A newly born child begins from its very first day to make conclusions about this strange place it has been born into, and to store them away. Over time, this tiny collection of data and conclusions becomes an immense library of knowledge. That – the ability to develop such a library and to act on it – is what is normally meant by “human intelligence.”
The question is: if a computer is taught – that is, programmed – to analyze data and draw inferences, does this equate to human intelligence or is it simply the exercise of a learned operation?
The reality is that some will say, yes, that is intelligence and some will say, no, that is not enough of a cognitive function to represent intelligence. That argument is not going away anytime soon; some will believe they see artificial intelligence and some will believe they do not.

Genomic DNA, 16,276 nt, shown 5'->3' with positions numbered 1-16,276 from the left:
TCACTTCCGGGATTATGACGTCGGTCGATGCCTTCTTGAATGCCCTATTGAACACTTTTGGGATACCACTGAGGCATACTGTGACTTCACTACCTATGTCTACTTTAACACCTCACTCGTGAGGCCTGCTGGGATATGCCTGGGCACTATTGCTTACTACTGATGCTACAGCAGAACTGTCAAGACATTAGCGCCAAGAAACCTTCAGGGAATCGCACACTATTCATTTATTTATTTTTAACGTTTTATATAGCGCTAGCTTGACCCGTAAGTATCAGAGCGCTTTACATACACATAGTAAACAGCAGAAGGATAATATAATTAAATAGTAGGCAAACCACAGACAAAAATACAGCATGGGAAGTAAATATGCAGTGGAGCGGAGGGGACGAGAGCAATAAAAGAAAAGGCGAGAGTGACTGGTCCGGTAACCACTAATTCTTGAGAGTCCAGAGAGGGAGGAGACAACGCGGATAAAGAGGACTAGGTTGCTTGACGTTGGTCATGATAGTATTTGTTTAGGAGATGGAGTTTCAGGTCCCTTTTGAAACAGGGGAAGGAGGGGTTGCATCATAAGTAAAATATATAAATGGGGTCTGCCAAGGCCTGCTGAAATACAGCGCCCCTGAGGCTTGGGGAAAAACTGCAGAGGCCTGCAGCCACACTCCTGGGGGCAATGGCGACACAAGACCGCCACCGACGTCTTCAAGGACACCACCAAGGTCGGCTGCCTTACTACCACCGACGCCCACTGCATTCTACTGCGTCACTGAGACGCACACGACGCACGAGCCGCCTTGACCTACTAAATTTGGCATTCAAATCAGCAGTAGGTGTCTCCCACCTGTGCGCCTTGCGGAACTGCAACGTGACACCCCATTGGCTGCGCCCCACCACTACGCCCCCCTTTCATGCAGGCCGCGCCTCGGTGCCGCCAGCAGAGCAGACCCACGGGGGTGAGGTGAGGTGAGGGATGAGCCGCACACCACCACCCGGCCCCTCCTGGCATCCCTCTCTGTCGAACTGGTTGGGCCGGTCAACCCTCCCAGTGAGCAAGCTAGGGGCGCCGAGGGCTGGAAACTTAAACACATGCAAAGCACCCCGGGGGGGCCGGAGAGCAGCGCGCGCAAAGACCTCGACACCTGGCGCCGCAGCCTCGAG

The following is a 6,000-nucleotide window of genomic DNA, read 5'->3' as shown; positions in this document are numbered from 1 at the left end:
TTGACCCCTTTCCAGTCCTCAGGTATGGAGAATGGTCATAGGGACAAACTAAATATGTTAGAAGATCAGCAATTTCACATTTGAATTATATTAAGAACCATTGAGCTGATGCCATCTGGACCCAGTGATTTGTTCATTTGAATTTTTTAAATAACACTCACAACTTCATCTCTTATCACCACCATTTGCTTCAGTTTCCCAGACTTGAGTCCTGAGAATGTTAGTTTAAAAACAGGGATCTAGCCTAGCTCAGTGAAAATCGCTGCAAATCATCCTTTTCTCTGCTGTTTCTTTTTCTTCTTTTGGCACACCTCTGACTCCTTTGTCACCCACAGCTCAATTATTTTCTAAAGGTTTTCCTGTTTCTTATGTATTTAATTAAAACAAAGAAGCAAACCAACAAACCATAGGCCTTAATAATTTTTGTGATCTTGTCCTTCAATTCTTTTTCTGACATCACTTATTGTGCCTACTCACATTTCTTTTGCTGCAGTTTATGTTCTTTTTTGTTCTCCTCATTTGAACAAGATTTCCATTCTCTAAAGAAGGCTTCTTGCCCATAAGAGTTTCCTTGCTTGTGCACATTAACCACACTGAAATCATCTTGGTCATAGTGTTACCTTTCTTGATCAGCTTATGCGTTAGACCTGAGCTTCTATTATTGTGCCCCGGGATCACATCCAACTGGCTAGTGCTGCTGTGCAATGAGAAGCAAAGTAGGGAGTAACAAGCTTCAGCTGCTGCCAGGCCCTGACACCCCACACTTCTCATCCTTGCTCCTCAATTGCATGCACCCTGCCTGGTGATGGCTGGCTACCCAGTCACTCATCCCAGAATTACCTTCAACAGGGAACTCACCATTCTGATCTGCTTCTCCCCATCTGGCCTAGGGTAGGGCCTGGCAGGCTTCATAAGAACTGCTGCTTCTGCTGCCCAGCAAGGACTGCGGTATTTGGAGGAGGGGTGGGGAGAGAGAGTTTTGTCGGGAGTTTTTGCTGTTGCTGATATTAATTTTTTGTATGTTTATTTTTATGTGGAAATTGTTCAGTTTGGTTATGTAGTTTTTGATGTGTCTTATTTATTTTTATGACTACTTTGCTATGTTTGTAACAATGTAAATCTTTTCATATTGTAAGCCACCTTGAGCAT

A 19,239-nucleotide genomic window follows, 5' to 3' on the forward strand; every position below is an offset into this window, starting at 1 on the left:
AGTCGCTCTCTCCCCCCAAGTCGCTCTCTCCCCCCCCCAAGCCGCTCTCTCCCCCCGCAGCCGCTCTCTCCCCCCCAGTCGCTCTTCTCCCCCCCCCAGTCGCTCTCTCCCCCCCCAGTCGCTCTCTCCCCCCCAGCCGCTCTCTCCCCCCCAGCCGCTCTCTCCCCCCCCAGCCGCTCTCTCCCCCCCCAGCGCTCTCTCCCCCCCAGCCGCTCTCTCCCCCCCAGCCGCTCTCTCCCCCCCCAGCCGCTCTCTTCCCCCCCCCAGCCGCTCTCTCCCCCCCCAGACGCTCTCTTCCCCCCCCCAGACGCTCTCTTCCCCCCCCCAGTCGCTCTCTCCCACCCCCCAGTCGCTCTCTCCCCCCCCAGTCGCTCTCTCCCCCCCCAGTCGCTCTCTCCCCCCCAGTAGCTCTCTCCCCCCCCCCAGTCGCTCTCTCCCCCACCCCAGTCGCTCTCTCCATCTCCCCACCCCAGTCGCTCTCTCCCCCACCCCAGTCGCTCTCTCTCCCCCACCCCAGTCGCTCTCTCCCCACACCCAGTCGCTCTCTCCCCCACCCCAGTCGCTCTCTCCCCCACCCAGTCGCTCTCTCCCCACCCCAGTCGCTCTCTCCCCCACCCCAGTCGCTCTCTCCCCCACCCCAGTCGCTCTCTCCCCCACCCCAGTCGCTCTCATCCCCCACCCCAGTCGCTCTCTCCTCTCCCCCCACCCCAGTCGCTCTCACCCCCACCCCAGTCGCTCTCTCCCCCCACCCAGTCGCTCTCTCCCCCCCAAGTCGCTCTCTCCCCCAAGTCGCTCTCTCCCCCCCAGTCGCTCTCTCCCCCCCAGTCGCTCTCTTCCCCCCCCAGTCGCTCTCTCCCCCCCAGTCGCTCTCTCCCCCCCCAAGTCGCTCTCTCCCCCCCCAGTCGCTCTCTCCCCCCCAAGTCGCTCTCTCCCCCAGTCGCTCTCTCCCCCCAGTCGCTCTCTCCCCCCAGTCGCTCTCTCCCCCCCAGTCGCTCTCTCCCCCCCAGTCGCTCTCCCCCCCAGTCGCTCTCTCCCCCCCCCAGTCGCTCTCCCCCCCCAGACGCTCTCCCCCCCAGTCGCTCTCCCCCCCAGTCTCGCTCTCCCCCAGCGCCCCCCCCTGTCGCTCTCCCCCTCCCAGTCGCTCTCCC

Nevertheless, a great deal of that kind of work is being done. Digital Reasoning is a cognitive computing company that has been around for 16 years now and has worked with the American Department of Defense to seek out and identify terrorists and with American law enforcement agencies to find examples of child sex trafficking in America.
Part of what Digital Reasoning’s software does is straightforward: it analyses online advertisements and conversations to find overt cases, particularly of sex trafficking. If it were limited to that, it would be inadequate for the job in hand because most people involved either in terrorism or in sex trafficking do not express openly what they are up to. The software, therefore, uses machine-learning technology to analyze language and to draw attention to changes in behavior – someone talking less than they did, or more than they did, or in a different way, or setting up new network links with others already under suspicion. It is the system’s ability to learn over time, by analyzing the data it goes through, that causes its proponents to say that this genuinely is artificial intelligence.
For most observers, the jury is still out.